Yesterday, the Ontario government announced that it was revoking Bill 28 which was passed into law last Thursday. It imposed a collective agreement on about 55 000 education workers. The law would have violated the Canadian Charter of Rights & Freedoms except the government invoked section 33 of the Charter which permits a government to pass a law that violates the Charter. Cynics will say the government backed down because the last of the seven unions who supported the government in this year’s election came out against the law on the weekend.
Not surprisingly Bill 28 galvanized the entire labour movement against the Ontario government. There were huge public protests on Friday, Saturday and Sunday and a general strike was being organized.
Usually when a government believes a strike is against the public interest it passes back to work legislation and appoints an independent arbitrator to resolve unresolved issues. Banning the right to strike and unilaterally imposing a contract on a union was unprecedented.
Bottom line: The Ontario government declared war on the Union and lost this battle.
It is important to keep in mind that the government only agreed to revoked Bill 28 on the condition the Union ended its strike/political protest. So it obtained its stated purpose: no disruption in the classroom. The parties spent all weekend at the Ontario Labour Relations Board arguing whether or not the Union’s strike/political protest was legal. Now it is unlikely the OLRB will issue a decision.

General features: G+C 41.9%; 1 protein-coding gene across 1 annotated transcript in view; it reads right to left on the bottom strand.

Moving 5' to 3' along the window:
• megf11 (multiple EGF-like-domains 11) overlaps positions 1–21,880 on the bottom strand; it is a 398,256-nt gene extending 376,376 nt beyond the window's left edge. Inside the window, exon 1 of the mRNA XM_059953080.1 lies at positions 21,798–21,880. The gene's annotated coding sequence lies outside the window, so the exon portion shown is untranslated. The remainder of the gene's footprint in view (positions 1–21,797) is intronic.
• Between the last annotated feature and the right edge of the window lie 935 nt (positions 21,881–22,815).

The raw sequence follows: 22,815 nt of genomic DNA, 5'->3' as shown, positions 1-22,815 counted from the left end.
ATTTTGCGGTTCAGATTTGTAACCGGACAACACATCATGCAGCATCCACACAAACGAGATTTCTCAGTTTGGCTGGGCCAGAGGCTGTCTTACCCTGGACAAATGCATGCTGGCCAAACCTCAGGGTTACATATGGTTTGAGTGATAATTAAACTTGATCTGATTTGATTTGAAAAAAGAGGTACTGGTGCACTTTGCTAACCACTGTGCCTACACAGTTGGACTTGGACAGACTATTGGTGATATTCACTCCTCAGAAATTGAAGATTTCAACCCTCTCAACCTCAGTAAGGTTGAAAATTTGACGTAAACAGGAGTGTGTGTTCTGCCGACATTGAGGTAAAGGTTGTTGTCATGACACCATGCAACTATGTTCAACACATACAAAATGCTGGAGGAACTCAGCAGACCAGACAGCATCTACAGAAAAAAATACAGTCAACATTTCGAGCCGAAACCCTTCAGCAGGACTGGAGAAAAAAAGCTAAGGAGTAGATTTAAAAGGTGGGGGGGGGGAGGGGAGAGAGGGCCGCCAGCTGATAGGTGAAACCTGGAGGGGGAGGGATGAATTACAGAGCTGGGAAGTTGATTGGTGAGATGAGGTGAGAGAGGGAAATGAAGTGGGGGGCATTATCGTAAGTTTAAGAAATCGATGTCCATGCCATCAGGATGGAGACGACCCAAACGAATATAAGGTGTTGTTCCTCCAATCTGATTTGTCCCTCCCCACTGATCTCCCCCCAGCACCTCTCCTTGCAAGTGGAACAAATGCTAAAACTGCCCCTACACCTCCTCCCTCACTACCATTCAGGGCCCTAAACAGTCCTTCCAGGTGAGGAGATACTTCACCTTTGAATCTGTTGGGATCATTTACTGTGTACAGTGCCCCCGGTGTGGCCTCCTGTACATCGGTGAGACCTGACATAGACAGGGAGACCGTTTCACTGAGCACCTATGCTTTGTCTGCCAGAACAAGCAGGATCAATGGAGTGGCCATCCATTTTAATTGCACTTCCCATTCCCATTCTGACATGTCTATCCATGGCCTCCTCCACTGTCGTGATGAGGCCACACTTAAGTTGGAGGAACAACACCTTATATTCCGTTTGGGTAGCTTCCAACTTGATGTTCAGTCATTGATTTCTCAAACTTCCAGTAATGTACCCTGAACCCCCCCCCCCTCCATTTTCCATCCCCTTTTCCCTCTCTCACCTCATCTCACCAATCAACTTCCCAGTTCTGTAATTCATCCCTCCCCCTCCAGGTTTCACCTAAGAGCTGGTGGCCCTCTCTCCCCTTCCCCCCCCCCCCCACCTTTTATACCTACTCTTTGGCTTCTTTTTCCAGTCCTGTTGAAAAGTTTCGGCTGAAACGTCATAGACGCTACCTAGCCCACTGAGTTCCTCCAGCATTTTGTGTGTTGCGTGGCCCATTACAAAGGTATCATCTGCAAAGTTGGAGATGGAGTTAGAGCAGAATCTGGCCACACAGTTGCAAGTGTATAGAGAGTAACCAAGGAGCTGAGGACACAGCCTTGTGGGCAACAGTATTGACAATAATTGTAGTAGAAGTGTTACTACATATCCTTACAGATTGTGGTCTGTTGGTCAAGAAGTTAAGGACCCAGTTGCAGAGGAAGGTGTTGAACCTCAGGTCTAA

The Union says it will end the strike/political protest and its members will return to work today but reserves the right to go on strike.
My guess is the parties will return to the bargaining table but could very well reach another impass and if so the Union could very well go on strike again. In this scenario, instead of using the notwithstanding clause again I think the government will pass back to work legislation and send outstanding issues to an interest arbitrator to decide because it has repeatedly said there will be no disruption to the classroom this year. Perhaps the main issue to decide when drafting this back to work legislation is what factors the arbitrator must take into account when deciding the remaining issues – particularly wages. Will a back to work law, for example, limit the arbitrator’s discretion to increase wages? Stay tuned: about 160 000 unionized teachers are waiting to see what happens in this negotiation because their collective agreements recently expired.
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